Jack thinks this is – do you?

            “I tell you the truth, unless you eat the flesh of the Son of Man and drink his blood, you cannot have eternal life within you.

          • Anton

            Yes, they’re obvious, and readers may refer to previous discussions between you and me about them.

          • Yes, when read in conjunction with the rest of scripture, they are obvious to those with eyes to see and ears to hear.

          • Anton

            But not to those with ears to see and eyes to hear.

          • len

            After this Peter was called Satan

            ‘Jesus turned and said to Peter, “Get behind me, Satan! You are a stumbling block to me; you do not have in mind the concerns of God, but merely human concerns’
            (Matthew 16.23)
            Are you claiming that too?.

          • Martin

            HJ

            Note, he says “You are Peter” but not “on you I will build” Why?

            And He doesn’t say “I give you the keys”, but “I will give you the keys”. Where are they given?

            Jesus also said to the Samaritan women that he’d give her living water. Is that literal too?

          • Watchman

            And from where do you deduce the apostolic succession?

      • Linus

        Many, if not most Christians disagree with you, but of course they are wrong and you are right, because you are always right, because you are … god.

        So now we’ve settled that, how about a miracle to prove my unbelief wrong? Something. Anything.

        Tell you what, if I wake up tomorrow morning and the precious and unique family heirloom that I lost in Japan 30 years ago is sitting on my nightstand, I’ll be forced to admit that I’m dealing with a miracle worker. I won’t tell you what it was because if you’re god, you already know, right?

        • Anton

          If you are genuinely interested in the issue of whether the Bible requires external hermeneutics to make sense of it, you should read the debates, form your own opinion, and take constructive part in it.

        • Chefofsinners

          Try to think. Where were you when you had it last?

          • What else did he lose 30 years ago in Japan?

          • Linus

            It wasn’t on my nightstand when I woke up, so once again, god performed no miracle and supplied no proof of his existence.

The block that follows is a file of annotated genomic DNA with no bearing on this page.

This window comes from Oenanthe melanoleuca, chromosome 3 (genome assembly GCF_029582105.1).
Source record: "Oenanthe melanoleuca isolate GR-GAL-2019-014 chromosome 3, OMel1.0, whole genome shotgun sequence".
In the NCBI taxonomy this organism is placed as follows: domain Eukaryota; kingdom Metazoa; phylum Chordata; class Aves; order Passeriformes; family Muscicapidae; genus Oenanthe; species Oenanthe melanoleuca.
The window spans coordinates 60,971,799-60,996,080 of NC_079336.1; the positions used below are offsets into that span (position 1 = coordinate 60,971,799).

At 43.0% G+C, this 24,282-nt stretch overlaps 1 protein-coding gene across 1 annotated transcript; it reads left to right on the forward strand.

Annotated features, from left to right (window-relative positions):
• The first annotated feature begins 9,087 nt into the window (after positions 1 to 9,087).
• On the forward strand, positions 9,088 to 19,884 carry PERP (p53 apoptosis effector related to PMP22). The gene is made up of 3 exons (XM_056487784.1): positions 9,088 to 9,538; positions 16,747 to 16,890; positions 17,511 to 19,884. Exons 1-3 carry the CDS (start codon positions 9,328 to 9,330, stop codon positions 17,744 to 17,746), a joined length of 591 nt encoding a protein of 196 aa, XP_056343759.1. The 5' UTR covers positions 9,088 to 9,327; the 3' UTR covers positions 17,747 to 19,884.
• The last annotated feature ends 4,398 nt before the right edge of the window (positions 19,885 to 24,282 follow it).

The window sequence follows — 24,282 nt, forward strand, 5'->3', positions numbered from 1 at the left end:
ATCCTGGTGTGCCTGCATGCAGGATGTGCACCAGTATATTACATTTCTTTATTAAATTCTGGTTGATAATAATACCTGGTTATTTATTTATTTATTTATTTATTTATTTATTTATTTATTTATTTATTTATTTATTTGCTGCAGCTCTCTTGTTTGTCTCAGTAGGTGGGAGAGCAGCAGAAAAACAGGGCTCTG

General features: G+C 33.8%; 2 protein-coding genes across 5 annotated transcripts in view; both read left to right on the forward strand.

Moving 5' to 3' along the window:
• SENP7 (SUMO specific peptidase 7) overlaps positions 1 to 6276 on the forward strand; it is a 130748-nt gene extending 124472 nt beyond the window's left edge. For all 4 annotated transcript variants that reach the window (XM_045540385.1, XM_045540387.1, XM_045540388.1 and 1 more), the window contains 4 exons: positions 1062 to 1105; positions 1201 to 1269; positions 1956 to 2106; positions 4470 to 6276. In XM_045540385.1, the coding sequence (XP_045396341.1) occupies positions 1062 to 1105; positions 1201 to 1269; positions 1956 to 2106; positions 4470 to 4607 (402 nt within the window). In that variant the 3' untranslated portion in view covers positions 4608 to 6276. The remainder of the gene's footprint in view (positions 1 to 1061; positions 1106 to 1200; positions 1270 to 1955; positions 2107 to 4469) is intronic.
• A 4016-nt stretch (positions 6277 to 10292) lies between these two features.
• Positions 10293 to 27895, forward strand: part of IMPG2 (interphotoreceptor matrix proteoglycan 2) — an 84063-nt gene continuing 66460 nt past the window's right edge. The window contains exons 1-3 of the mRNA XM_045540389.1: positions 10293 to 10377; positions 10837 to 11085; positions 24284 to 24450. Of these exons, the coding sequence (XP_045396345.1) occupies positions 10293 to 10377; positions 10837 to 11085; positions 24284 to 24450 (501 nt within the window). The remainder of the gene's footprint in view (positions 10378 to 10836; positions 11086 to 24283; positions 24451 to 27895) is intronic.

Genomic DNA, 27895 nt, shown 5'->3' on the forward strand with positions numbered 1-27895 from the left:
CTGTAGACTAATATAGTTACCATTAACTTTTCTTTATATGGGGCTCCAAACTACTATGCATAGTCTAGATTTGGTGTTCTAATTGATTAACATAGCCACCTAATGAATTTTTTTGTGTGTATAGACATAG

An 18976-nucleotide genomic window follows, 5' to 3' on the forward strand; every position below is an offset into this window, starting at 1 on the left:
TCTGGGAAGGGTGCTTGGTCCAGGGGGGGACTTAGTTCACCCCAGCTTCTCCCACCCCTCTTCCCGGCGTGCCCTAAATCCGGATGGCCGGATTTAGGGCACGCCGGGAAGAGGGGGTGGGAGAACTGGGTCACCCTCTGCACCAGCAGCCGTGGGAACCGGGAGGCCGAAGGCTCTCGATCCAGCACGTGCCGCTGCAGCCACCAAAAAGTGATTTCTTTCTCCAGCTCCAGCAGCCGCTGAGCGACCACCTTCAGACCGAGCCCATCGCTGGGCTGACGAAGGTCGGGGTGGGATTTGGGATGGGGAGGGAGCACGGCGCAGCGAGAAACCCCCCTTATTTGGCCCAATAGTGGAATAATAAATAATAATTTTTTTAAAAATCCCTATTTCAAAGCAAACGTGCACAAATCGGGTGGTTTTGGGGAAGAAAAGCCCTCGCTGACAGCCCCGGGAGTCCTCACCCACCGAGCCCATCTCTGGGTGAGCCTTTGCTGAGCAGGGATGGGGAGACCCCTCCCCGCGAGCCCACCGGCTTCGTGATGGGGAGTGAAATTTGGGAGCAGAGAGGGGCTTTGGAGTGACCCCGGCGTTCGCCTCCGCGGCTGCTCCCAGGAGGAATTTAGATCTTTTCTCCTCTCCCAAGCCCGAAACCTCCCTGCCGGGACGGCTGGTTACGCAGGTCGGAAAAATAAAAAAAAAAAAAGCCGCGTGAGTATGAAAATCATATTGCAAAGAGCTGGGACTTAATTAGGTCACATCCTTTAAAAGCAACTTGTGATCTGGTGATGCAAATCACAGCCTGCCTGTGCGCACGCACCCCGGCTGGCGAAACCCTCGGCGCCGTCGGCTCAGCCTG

And yet you claim I should believe in him … because he never does anything and never shows himself?

            Hmmm … in that case, I think I’ll start believing in Gandalf instead. He too has never performed a miracle and never supplied any proof of his existence, but as proof is of no consequence when it comes to religious belief and it’s all about what we want to be true, the idea of a gay wizard as god sounds much more appealing than your sexist, narcissistic homophobe.

            So tonight I’ll pray to Gandalf for the return of my lost heirloom. I’ll let you know if it turns up. Seems like the chances are just as good as with your fellow.

    • IrishNeanderthal

      Linus,

      After reading all the comments, I am beginning to wonder if you are the glue that holds this community together.

      When you don’t turn up, they all start arguing among each other as if Tullius Detritus (Astérix, La Zizanie) had got in.

      • David

        So according to your theory Linus could be a plant by the International Council for Christian Ecumenicism, a sort of bogey man to unite our slightly squabbly groups ? Hhmm ! Personally I’ve more confidence in the “theory” of the reptilian shape-shifters than your suggestion, but top marks for providing us with an imaginative distraction for a Thursday evening.

        • He’s a tool – of the Lizards.

          • len

            He IS a lizard.

          • No …. he’s a tool.

          • len

            Lizard.

          • Jack has knowledge of Lizards and how they operate. Linus is a mere servant.

  • That’s a rubbish argument.

    Islamophobes always speak of Islam as if it were a single unified organization, and use sweeping generalizations and apply them to all Muslims. Islam is a sprawling thing with many sects, leaders and many differing beliefs, behaviours and interpretations accumulated over centuries.

    The Church of Scientology is a single small organization with a single leader and a very standardized set of rules. Criticizing the Church of Scientology would be more equivalent to criticism of Christian swindler Creeflo Dollar and his ministry.

    • The Koran is one book.

      • Well spotted! However, the interpretation of that one book isn’t uniform around the world, in various sects, and throughout history.

        • Anton